Talon News - Good Local News

WORKING FOR WATER QUALITY

 

March 23, 2018

L-R Melissa Mays of San Juan Soil and Water Conservation District and Jaclynn Fallon- Coordinator for San Juan Watershed group. PHOTO D. Albright-TALON

How dry is it? Newly appointed San Juan Watershed Group (SJWG) Coordinator, Jaclynn Fallon said, "The data we've seen so far at this point of the year is very similar to what we experienced in 2002". Melissa May, Manager of San Juan Soil and Water Conservation District (SJS&WCD), agreed that--given the lack of snow and rain this season "water conservation measures will likely be required". The two non-profit groups work together closely to address water and soil quality issues in the Four Corners.

May explained their relationship: "SJS&WCD is the fiscal agent for SJWB, meaning that we sign the contracts and manage the funds for all of SJWG's grants. This is because SJWG is an 'ad hoc' group and doesn't have its own legal status (tax ID, etc). SJWG is in the process of developing bylaws, but at the moment it is basically a group of concerned citizens/agencies that work together to develop priorities and seek grant funding for implementing water quality improvement projects. San Juan Soil & Water Conservation District contracts a Coordinator---Ms. Fallon---on the San Juan Watershed Group's behalf, assists in managing the grants and fills one of five seats on the SJWG'S Steering Committee.

"San Juan Soil & Water Conservation District has three parts: *To protect, restore, enhance and promote the wise use of natural resources. *To promote stewardship through education. *To provide financial and administrative assistance to citizens and groups in the district". She added, "Our relationship with SJWG falls into the third part of our mission, and their activities in turn help us too", Melissa stated.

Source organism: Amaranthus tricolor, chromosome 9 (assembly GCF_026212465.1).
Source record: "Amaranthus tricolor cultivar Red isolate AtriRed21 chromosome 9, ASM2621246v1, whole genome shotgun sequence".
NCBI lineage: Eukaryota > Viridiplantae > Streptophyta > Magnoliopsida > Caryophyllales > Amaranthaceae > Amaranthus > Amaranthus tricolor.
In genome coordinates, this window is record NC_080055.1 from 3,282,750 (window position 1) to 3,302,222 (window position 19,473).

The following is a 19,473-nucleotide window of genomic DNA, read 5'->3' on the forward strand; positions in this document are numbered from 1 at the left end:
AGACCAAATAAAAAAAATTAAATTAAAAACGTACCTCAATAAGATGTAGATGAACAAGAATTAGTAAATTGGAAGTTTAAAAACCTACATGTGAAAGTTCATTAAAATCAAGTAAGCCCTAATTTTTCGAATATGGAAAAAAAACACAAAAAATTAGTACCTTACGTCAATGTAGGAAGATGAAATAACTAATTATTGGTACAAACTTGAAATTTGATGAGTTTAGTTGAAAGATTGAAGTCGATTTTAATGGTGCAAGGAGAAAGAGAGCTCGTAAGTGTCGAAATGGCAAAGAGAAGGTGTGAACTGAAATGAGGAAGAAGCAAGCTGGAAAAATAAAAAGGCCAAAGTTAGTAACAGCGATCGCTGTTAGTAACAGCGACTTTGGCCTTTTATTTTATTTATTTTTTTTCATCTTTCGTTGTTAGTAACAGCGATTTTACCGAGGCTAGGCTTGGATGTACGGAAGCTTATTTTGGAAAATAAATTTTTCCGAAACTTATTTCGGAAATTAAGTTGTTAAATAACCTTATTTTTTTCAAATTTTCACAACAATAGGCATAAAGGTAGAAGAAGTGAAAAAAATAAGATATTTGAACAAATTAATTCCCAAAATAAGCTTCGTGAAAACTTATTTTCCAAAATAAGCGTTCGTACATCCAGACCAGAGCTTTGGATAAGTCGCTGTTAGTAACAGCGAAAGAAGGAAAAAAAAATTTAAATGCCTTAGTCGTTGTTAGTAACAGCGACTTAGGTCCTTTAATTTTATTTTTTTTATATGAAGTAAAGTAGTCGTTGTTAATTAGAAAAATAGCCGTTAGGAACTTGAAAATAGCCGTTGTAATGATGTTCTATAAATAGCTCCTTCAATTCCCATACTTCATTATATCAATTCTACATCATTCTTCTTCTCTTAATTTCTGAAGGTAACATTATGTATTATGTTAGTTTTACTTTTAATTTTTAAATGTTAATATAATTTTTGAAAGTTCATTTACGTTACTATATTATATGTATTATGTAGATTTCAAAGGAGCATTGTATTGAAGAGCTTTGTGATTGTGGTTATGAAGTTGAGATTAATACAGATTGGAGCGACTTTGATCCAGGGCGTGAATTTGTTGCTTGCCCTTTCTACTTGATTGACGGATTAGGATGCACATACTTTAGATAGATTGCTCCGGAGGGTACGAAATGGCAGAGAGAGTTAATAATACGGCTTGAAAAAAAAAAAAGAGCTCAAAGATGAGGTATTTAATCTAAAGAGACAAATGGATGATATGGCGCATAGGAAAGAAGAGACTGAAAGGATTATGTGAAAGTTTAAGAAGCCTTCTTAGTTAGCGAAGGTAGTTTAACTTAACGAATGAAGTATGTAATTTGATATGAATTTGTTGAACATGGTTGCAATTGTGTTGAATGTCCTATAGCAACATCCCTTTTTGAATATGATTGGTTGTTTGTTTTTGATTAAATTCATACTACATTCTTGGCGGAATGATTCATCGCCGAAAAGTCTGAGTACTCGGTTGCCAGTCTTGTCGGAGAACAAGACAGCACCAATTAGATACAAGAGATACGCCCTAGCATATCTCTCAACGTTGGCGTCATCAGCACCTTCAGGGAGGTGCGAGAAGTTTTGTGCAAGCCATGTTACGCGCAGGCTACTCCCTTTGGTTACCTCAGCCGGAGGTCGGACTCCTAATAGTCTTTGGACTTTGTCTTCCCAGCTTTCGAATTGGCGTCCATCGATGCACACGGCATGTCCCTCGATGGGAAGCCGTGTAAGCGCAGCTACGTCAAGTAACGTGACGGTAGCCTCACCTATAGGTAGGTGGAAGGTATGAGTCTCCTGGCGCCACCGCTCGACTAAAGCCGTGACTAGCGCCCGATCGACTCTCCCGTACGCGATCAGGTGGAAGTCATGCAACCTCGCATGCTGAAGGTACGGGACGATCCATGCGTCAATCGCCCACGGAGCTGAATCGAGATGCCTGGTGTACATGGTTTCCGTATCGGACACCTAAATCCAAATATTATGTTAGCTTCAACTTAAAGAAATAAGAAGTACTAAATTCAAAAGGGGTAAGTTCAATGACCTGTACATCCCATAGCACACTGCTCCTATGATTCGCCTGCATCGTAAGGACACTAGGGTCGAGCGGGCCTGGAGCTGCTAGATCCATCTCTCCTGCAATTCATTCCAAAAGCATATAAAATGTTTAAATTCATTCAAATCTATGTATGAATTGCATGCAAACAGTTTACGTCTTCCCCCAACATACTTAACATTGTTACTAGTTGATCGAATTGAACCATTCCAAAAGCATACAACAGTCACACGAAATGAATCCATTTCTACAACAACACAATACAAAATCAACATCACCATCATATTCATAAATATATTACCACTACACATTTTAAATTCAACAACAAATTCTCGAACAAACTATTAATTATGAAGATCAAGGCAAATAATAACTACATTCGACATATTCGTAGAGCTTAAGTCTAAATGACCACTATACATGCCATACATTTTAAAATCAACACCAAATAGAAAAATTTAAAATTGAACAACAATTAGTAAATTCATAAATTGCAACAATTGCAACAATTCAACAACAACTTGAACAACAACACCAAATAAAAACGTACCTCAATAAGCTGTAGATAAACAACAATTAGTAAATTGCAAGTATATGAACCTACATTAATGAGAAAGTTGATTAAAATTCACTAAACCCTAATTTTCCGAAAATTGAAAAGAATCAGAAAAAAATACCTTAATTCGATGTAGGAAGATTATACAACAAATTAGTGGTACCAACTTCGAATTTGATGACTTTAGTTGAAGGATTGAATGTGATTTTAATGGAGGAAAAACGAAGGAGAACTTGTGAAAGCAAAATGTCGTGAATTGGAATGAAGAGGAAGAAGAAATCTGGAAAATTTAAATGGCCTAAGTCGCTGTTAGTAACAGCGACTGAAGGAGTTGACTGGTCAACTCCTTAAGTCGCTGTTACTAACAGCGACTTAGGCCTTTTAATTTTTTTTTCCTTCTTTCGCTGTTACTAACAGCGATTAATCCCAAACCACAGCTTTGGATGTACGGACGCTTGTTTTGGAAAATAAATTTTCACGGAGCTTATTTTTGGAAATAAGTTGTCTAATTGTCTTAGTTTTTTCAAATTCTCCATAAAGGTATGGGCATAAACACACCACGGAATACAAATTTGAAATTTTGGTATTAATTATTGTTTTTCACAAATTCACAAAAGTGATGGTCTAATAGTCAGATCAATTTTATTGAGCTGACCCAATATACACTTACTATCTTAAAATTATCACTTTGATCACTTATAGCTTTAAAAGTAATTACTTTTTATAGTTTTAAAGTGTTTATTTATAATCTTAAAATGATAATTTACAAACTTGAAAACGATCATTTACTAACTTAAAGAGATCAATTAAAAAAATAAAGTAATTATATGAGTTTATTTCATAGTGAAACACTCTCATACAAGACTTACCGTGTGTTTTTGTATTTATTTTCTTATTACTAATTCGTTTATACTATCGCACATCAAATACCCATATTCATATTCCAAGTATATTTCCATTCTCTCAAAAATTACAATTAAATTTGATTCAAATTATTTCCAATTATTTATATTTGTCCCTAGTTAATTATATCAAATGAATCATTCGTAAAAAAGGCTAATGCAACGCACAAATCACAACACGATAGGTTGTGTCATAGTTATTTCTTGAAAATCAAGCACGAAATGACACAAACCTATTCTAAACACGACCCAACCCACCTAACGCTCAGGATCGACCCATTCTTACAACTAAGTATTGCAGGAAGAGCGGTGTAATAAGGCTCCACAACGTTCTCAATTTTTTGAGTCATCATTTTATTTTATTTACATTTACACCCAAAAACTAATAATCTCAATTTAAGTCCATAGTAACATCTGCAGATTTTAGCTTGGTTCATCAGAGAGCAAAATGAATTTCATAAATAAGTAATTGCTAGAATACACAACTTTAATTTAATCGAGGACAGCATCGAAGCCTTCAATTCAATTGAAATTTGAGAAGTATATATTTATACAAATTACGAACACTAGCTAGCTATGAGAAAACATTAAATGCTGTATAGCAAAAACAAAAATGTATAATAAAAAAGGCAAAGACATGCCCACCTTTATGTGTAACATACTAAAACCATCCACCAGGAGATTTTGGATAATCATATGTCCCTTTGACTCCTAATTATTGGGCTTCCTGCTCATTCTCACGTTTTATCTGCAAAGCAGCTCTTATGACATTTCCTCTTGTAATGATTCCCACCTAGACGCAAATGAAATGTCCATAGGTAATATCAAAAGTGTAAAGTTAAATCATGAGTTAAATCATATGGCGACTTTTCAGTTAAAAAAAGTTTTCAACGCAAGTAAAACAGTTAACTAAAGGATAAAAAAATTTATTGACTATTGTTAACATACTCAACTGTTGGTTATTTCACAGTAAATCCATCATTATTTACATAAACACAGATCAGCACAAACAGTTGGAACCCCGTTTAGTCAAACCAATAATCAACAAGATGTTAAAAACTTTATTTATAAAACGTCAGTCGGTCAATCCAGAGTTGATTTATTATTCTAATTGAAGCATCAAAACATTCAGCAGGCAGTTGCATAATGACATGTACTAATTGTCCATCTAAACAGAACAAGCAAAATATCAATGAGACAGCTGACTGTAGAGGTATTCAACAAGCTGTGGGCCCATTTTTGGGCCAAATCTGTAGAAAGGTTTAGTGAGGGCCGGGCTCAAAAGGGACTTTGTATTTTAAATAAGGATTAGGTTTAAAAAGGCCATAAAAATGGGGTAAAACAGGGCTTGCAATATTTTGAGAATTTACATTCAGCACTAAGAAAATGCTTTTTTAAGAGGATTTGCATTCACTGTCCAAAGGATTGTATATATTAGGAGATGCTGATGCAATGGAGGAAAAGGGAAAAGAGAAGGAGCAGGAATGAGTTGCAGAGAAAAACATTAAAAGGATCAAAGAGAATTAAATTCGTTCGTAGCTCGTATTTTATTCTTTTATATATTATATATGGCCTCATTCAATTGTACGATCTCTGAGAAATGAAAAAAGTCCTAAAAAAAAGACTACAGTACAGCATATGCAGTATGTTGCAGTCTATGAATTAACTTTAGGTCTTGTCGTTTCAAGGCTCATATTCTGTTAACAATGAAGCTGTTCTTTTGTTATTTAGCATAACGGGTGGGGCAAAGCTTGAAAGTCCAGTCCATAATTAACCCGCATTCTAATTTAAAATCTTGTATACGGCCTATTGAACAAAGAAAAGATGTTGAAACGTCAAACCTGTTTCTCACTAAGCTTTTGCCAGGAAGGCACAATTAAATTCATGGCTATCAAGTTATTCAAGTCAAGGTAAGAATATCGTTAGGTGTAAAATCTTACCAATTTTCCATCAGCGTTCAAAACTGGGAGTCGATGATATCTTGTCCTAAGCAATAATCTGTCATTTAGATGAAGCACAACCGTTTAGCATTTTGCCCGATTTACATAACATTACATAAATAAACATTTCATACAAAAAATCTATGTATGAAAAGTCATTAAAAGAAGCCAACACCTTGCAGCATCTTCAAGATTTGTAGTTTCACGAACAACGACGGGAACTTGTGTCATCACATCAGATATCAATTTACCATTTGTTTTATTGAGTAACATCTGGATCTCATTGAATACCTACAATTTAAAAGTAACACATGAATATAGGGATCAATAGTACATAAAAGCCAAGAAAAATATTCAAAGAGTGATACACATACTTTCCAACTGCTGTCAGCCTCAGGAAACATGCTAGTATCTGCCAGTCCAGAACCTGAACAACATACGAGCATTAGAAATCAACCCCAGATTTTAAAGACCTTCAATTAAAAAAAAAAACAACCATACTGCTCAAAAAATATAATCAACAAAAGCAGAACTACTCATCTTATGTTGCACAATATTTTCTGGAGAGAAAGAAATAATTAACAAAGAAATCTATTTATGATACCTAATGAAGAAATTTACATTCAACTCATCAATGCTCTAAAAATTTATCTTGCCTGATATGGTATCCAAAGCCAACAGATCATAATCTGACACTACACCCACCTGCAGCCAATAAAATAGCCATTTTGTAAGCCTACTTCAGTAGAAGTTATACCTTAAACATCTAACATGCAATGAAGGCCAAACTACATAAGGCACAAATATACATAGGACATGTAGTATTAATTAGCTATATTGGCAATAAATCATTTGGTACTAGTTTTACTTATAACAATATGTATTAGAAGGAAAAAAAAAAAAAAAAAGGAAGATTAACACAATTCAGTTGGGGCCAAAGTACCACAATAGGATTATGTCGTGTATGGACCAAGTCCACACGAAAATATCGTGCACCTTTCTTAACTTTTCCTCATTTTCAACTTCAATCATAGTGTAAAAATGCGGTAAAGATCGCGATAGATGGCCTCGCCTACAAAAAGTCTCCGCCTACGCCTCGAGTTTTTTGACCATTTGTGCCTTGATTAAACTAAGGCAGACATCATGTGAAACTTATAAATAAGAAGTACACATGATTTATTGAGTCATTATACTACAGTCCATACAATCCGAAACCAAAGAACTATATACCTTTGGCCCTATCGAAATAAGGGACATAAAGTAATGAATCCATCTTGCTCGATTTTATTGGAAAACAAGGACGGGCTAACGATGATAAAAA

Deep concern for the extremely dry conditions is justified. Fallon, a geologist and former rafting guide said, "Water conservation measures are on everyone's mind". She recently presented the chart below at the Tamarisk Coalition's Riparian Restoration Conference in Grand Junction. It clearly shows that so far in 2018, we are below the 2002 level of precipitation.

SJWG began in 2002 when a group of concerned citizens met to discuss the extreme water shortage due to a lack of snowpack in the mountains and the minimal rainfall locally. Regarding funding, Fallon said, "We do get Federal funds and we are primarily grant-funded. Right now we're working on several projects as part of a Clean Water Act Section 319 grant. And we are working on projects that are part of a BHP Billiton Grant."

Knowlton Arroyo, north of Aztec is a top priority for both groups, as it poses overflow danger to the Lower Animas Irrigation Ditch, where they intersect. "We'll be working with a contractor to install sediment fencing after a site survey is completed," Fallon said. "We always need to have projects on deck because we never know when grant proposals will be requested."

There is always statewide competition with other agencies for grant money. May said, "There are 47 Conservation Districts in New Mexico, so they sort of run along county lines---with some overlap. The local one pretty much covers the northwest corner of the state". SJS&WCD is a quasi-governmental agency, "basically a political subdivision with a locally-elected board, but we follow all the state regulations", May said. "Our current goal is to go after as many grants as possible."

Volunteers are vital to the San Juan Watershed Group. They have helped on a regular basis to take samples of rivers for contamination. "We did one testing project where volunteers went our every Monday for eight months", May said. Funding is in place for improving water quality where livestock graze and use the rivers directly as a water source. SJS&WCD programs include: Russian Olive and Salt Cedar removal, Herbicide Cost Share, Invasive Weed Management, Watersheds and Water Quality, Farm and Range Conservation, Education and Outreach.

In 2002, a water pipeline was constructed between Aztec and Bloomfield. Fallon, when queried for more details, searched the TALON archives. There were two articles written on the subject. As of this writing, this reporter is seeking to find out if the pipeline still operational---if needed this summer.

 

Reader Comments
(0)

 
 

Powered by ROAR Online Publication Software from Lions Light Corporation
© Copyright 2018

Rendered 02/18/2019 07:04